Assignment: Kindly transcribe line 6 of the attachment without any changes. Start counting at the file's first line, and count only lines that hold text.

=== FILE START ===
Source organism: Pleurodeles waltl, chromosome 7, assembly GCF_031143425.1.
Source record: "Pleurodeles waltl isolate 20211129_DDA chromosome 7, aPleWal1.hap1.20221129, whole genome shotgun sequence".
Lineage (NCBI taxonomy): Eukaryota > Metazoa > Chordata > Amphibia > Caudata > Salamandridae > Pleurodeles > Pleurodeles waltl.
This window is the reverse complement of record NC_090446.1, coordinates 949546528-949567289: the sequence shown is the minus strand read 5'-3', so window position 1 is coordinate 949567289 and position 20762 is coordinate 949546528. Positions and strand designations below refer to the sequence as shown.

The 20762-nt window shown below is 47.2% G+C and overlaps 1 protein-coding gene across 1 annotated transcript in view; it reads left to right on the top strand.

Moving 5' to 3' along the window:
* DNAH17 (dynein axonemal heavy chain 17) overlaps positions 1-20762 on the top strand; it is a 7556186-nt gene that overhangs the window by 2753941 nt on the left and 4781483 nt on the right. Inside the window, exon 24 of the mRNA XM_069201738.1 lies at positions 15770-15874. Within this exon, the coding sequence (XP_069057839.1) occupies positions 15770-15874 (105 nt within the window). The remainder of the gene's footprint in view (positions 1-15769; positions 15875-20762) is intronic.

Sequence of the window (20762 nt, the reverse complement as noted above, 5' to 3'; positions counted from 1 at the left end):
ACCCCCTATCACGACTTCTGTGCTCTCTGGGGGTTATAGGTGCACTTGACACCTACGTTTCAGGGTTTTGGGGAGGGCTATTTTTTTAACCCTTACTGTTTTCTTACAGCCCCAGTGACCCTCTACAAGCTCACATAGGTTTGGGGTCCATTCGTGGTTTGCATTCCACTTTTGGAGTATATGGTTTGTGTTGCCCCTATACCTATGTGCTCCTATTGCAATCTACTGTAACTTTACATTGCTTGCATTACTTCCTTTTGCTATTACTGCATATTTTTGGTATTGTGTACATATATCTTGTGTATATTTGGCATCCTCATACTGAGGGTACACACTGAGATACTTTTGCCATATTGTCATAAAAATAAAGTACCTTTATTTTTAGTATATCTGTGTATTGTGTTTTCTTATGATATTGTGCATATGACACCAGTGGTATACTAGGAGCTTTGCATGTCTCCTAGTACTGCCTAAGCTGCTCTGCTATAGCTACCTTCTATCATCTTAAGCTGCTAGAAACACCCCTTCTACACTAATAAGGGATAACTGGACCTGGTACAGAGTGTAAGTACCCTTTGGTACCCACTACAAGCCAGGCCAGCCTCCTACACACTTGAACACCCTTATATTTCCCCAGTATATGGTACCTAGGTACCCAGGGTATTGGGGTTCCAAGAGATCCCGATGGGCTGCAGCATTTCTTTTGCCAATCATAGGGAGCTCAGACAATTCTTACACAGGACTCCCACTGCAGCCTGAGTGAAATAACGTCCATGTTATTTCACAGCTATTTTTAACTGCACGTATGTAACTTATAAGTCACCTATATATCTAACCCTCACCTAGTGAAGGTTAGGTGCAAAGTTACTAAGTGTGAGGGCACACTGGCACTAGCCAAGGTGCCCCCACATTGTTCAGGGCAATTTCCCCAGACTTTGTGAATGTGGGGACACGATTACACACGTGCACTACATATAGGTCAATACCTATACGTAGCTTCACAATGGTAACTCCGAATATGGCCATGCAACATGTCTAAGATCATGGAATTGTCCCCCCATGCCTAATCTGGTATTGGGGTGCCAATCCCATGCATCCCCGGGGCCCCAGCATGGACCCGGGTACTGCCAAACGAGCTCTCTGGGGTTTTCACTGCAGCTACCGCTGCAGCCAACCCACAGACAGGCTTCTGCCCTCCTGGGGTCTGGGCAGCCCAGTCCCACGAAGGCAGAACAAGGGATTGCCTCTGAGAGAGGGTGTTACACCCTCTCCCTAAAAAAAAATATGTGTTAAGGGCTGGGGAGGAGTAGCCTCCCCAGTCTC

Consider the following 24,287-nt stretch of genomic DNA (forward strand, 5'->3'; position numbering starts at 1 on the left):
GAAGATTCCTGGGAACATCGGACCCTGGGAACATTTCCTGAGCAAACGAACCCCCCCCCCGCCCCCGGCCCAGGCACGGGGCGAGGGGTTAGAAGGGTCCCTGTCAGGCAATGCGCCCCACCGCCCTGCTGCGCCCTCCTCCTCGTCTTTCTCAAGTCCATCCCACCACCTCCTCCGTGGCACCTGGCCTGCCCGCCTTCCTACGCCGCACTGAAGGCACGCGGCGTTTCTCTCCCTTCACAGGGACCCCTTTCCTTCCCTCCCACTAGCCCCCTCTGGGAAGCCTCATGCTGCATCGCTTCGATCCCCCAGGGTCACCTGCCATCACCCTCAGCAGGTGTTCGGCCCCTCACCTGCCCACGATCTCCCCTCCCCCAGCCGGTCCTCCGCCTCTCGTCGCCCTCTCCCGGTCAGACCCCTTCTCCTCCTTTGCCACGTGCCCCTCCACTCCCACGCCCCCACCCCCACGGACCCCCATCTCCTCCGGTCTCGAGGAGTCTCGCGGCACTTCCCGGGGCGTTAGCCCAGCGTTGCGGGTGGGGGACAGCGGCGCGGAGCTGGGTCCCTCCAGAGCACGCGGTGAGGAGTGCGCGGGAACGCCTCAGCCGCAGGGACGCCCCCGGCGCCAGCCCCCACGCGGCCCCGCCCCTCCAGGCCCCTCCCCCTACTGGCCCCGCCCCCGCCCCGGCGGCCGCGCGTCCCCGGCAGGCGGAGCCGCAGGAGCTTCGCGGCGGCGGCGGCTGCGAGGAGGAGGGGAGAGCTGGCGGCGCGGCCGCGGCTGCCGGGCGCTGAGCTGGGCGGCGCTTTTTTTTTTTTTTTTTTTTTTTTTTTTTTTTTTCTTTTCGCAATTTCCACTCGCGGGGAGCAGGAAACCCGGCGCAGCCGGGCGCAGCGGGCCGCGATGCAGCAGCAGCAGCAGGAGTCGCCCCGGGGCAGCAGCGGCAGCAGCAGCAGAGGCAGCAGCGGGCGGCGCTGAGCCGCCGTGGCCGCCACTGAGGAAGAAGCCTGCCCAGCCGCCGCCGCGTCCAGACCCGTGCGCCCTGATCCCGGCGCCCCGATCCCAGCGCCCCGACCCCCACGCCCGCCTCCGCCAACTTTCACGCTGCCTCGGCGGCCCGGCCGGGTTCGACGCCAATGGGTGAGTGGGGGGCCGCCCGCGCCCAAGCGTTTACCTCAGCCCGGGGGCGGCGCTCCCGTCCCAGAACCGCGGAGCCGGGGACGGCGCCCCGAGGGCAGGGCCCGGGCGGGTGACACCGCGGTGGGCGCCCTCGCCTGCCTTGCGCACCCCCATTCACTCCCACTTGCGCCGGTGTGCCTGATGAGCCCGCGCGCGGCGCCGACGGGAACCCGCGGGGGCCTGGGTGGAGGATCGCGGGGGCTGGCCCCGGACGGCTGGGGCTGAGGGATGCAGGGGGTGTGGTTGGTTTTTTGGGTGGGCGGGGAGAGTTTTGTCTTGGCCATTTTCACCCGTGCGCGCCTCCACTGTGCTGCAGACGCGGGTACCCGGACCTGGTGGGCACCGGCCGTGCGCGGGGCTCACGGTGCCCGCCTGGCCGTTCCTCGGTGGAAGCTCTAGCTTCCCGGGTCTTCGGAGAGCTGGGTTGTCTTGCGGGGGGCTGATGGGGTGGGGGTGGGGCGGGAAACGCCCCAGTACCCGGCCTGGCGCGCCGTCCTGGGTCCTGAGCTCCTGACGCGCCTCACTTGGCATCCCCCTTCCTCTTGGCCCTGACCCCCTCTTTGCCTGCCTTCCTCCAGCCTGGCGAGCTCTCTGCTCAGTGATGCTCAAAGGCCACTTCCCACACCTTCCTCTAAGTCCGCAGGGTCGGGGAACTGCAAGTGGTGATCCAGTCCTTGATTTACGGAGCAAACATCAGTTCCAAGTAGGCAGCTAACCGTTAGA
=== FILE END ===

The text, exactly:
Moving 5' to 3' along the window: